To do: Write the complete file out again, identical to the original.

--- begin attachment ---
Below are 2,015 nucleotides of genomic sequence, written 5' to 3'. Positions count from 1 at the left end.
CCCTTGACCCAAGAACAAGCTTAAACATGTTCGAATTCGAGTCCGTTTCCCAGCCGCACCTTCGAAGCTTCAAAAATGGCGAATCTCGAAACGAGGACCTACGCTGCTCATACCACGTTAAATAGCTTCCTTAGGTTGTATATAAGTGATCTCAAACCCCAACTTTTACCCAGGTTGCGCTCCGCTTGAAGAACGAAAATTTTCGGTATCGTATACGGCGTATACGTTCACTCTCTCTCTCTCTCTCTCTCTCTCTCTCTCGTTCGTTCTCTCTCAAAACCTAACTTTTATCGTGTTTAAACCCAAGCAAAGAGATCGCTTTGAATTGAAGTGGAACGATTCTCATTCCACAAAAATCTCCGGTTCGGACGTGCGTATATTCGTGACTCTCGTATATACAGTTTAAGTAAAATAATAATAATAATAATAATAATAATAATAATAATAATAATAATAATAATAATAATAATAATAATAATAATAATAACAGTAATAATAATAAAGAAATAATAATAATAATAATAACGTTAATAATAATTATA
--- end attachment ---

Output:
Below are 2,015 nucleotides of genomic sequence, written 5' to 3'. Positions count from 1 at the left end.
CCCTTGACCCAAGAACAAGCTTAAACATGTTCGAATTCGAGTCCGTTTCCCAGCCGCACCTTCGAAGCTTCAAAAATGGCGAATCTCGAAACGAGGACCTACGCTGCTCATACCACGTTAAATAGCTTCCTTAGGTTGTATATAAGTGATCTCAAACCCCAACTTTTACCCAGGTTGCGCTCCGCTTGAAGAACGAAAATTTTCGGTATCGTATACGGCGTATACGTTCACTCTCTCTCTCTCTCTCTCTCTCTCTCTCTCGTTCGTTCTCTCTCAAAACCTAACTTTTATCGTGTTTAAACCCAAGCAAAGAGATCGCTTTGAATTGAAGTGGAACGATTCTCATTCCACAAAAATCTCCGGTTCGGACGTGCGTATATTCGTGACTCTCGTATATACAGTTTAAGTAAAATAATAATAATAATAATAATAATAATAATAATAATAATAATAATAATAATAATAATAATAATAATAATAATAATAACAGTAATAATAATAAAGAAATAATAATAATAATAATAACGTTAATAATAATTATA